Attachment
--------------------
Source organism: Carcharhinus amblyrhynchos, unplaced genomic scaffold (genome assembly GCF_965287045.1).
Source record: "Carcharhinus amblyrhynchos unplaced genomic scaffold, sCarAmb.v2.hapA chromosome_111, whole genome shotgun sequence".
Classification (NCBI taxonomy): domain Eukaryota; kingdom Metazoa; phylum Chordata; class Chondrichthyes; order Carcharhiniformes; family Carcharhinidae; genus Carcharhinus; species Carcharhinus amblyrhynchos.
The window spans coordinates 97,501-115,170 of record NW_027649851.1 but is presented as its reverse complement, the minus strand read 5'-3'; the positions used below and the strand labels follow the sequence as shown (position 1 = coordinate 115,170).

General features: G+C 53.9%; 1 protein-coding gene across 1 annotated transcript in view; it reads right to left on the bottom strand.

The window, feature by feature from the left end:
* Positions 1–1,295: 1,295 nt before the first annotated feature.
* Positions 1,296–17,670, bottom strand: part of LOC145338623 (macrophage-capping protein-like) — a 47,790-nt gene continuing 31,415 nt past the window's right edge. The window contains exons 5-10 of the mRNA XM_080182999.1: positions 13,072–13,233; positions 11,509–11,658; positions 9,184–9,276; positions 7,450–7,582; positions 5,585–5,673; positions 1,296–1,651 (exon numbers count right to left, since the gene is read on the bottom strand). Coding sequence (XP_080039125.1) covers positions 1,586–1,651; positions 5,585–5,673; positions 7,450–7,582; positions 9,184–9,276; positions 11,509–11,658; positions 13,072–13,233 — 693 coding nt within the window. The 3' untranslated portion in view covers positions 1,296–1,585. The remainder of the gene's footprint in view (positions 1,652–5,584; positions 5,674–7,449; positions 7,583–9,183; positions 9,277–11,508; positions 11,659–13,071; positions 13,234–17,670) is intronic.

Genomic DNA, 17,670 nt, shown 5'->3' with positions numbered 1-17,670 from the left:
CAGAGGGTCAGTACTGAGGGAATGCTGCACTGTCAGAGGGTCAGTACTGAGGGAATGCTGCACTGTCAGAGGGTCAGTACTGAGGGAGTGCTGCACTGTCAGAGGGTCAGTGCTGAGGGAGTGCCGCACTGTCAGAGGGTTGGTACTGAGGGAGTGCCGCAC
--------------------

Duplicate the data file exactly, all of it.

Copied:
Source organism: Carcharhinus amblyrhynchos, unplaced genomic scaffold (genome assembly GCF_965287045.1).
Source record: "Carcharhinus amblyrhynchos unplaced genomic scaffold, sCarAmb.v2.hapA chromosome_111, whole genome shotgun sequence".
Classification (NCBI taxonomy): domain Eukaryota; kingdom Metazoa; phylum Chordata; class Chondrichthyes; order Carcharhiniformes; family Carcharhinidae; genus Carcharhinus; species Carcharhinus amblyrhynchos.
The window spans coordinates 97,501-115,170 of record NW_027649851.1 but is presented as its reverse complement, the minus strand read 5'-3'; the positions used below and the strand labels follow the sequence as shown (position 1 = coordinate 115,170).

General features: G+C 53.9%; 1 protein-coding gene across 1 annotated transcript in view; it reads right to left on the bottom strand.

The window, feature by feature from the left end:
* Positions 1–1,295: 1,295 nt before the first annotated feature.
* Positions 1,296–17,670, bottom strand: part of LOC145338623 (macrophage-capping protein-like) — a 47,790-nt gene continuing 31,415 nt past the window's right edge. The window contains exons 5-10 of the mRNA XM_080182999.1: positions 13,072–13,233; positions 11,509–11,658; positions 9,184–9,276; positions 7,450–7,582; positions 5,585–5,673; positions 1,296–1,651 (exon numbers count right to left, since the gene is read on the bottom strand). Coding sequence (XP_080039125.1) covers positions 1,586–1,651; positions 5,585–5,673; positions 7,450–7,582; positions 9,184–9,276; positions 11,509–11,658; positions 13,072–13,233 — 693 coding nt within the window. The 3' untranslated portion in view covers positions 1,296–1,585. The remainder of the gene's footprint in view (positions 1,652–5,584; positions 5,674–7,449; positions 7,583–9,183; positions 9,277–11,508; positions 11,659–13,071; positions 13,234–17,670) is intronic.

Genomic DNA, 17,670 nt, shown 5'->3' with positions numbered 1-17,670 from the left:
CAGAGGGTCAGTACTGAGGGAATGCTGCACTGTCAGAGGGTCAGTACTGAGGGAATGCTGCACTGTCAGAGGGTCAGTACTGAGGGAGTGCTGCACTGTCAGAGGGTCAGTGCTGAGGGAGTGCCGCACTGTCAGAGGGTTGGTACTGAGGGAGTGCCGCAC